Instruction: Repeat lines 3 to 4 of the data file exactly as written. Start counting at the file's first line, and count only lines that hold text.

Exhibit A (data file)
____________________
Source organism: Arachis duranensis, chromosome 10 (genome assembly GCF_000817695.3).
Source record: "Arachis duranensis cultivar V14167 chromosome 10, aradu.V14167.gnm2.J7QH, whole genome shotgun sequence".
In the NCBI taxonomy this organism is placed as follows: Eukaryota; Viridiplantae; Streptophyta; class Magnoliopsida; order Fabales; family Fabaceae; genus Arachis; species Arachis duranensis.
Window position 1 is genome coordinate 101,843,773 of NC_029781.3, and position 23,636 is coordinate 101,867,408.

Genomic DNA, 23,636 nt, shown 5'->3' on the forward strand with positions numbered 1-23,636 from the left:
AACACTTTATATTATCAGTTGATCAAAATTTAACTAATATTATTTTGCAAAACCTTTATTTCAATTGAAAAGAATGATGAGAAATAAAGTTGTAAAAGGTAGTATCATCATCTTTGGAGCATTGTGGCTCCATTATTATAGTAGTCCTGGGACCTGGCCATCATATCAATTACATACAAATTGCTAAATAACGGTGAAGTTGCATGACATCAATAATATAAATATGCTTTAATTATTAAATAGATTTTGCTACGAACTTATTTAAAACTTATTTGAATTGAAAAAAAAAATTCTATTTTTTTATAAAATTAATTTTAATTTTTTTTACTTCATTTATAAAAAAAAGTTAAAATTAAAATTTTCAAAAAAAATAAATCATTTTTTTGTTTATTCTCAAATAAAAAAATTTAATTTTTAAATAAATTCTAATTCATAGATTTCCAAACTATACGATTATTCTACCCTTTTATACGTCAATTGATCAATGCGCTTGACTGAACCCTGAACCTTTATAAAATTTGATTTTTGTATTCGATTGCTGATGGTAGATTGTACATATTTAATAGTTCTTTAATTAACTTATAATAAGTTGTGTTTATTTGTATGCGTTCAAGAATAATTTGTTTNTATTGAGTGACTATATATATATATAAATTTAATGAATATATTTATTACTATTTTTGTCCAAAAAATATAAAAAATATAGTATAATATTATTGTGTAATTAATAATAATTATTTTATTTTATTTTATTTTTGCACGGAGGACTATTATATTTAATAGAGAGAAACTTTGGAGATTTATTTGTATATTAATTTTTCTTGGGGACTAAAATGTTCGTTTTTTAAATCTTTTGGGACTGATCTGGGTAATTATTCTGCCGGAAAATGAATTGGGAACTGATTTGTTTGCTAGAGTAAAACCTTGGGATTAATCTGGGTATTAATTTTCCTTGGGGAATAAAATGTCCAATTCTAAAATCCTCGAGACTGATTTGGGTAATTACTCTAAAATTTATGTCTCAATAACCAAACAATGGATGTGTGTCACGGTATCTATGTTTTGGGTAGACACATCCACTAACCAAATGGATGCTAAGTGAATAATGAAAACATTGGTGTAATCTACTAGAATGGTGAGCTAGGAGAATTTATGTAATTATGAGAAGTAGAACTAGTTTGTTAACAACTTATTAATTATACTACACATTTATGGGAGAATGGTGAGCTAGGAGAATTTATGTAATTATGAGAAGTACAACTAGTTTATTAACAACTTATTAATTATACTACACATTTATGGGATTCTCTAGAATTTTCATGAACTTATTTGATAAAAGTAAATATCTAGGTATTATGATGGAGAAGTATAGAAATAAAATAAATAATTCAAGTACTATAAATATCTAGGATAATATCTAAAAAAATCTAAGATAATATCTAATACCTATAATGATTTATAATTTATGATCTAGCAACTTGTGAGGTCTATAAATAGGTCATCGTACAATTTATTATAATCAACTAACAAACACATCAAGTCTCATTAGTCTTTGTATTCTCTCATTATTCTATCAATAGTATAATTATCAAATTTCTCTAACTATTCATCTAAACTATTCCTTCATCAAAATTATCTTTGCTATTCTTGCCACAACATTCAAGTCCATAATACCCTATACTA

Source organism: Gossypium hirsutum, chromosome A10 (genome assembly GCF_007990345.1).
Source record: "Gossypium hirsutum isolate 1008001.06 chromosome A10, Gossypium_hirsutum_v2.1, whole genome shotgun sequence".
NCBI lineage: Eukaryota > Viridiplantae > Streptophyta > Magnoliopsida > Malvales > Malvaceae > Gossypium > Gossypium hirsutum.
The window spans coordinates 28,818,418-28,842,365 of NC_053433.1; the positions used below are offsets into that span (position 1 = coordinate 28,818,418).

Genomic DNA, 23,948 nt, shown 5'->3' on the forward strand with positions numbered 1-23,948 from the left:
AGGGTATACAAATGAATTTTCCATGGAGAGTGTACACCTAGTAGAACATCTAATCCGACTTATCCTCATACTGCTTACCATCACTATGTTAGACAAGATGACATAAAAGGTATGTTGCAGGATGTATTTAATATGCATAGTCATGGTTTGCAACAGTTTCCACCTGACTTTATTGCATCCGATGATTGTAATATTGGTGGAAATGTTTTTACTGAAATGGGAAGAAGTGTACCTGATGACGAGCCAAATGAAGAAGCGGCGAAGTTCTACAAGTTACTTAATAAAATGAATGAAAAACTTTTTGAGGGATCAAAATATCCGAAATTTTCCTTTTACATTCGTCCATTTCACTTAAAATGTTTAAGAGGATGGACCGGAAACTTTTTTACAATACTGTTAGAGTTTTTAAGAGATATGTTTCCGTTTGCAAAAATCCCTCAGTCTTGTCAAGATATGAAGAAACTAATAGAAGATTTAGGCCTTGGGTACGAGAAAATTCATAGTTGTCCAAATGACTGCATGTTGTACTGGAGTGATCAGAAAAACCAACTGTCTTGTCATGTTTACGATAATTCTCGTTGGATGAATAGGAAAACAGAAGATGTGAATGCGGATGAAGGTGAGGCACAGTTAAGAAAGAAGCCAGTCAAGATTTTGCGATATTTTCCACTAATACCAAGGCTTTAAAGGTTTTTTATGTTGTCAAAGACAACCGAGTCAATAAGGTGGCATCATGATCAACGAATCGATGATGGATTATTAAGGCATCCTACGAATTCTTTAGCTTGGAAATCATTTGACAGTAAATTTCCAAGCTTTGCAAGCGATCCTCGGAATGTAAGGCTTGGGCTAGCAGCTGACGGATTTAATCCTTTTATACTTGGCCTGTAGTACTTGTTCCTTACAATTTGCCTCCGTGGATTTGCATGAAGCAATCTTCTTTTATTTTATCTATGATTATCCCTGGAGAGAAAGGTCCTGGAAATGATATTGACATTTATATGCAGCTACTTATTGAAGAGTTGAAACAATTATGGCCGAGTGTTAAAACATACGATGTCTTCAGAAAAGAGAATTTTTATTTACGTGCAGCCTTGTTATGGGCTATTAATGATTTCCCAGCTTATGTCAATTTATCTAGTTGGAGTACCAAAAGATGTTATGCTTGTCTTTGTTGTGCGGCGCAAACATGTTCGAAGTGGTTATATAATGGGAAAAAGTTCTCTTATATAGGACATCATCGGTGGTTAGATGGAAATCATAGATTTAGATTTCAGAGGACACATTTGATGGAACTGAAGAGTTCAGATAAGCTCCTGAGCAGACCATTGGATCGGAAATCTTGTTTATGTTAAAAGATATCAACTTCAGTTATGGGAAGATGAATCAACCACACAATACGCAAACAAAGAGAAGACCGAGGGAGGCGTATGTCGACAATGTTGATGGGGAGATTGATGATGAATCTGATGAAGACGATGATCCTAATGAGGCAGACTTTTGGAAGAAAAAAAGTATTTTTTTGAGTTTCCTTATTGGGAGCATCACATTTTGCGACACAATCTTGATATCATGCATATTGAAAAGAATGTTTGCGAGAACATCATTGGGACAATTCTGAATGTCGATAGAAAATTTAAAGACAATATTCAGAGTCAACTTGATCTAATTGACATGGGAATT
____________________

In the NCBI taxonomy this organism is placed as follows: Eukaryota; Viridiplantae; Streptophyta; class Magnoliopsida; order Fabales; family Fabaceae; genus Arachis; species Arachis duranensis.
Window position 1 is genome coordinate 101,843,773 of NC_029781.3, and position 23,636 is coordinate 101,867,408.